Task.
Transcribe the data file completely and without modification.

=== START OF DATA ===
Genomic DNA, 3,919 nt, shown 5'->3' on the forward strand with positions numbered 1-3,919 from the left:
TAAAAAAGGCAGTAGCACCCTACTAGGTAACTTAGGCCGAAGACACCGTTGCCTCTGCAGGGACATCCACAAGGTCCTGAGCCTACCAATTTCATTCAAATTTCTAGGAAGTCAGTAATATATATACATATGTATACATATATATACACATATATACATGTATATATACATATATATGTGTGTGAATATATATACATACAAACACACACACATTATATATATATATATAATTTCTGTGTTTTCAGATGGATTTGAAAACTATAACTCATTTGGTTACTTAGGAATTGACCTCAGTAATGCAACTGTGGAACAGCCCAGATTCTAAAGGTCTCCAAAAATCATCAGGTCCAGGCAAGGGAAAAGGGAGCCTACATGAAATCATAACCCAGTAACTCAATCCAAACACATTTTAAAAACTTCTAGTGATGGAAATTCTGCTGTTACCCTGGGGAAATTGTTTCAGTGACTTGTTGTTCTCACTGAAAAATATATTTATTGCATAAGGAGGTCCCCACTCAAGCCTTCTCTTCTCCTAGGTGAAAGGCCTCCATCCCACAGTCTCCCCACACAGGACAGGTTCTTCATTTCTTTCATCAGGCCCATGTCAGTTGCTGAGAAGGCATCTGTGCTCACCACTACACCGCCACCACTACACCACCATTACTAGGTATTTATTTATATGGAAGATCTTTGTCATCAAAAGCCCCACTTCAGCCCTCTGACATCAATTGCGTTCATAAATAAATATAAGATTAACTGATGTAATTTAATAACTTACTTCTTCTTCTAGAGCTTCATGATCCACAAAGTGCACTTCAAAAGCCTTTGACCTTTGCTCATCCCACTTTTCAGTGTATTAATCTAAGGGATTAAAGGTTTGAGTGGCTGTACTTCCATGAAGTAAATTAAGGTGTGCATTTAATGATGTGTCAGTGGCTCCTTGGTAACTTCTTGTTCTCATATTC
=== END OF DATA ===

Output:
Genomic DNA, 3,919 nt, shown 5'->3' on the forward strand with positions numbered 1-3,919 from the left:
TAAAAAAGGCAGTAGCACCCTACTAGGTAACTTAGGCCGAAGACACCGTTGCCTCTGCAGGGACATCCACAAGGTCCTGAGCCTACCAATTTCATTCAAATTTCTAGGAAGTCAGTAATATATATACATATGTATACATATATATACACATATATACATGTATATATACATATATATGTGTGTGAATATATATACATACAAACACACACACATTATATATATATATATAATTTCTGTGTTTTCAGATGGATTTGAAAACTATAACTCATTTGGTTACTTAGGAATTGACCTCAGTAATGCAACTGTGGAACAGCCCAGATTCTAAAGGTCTCCAAAAATCATCAGGTCCAGGCAAGGGAAAAGGGAGCCTACATGAAATCATAACCCAGTAACTCAATCCAAACACATTTTAAAAACTTCTAGTGATGGAAATTCTGCTGTTACCCTGGGGAAATTGTTTCAGTGACTTGTTGTTCTCACTGAAAAATATATTTATTGCATAAGGAGGTCCCCACTCAAGCCTTCTCTTCTCCTAGGTGAAAGGCCTCCATCCCACAGTCTCCCCACACAGGACAGGTTCTTCATTTCTTTCATCAGGCCCATGTCAGTTGCTGAGAAGGCATCTGTGCTCACCACTACACCGCCACCACTACACCACCATTACTAGGTATTTATTTATATGGAAGATCTTTGTCATCAAAAGCCCCACTTCAGCCCTCTGACATCAATTGCGTTCATAAATAAATATAAGATTAACTGATGTAATTTAATAACTTACTTCTTCTTCTAGAGCTTCATGATCCACAAAGTGCACTTCAAAAGCCTTTGACCTTTGCTCATCCCACTTTTCAGTGTATTAATCTAAGGGATTAAAGGTTTGAGTGGCTGTACTTCCATGAAGTAAATTAAGGTGTGCATTTAATGATGTGTCAGTGGCTCCTTGGTAACTTCTTGTTCTCATATTC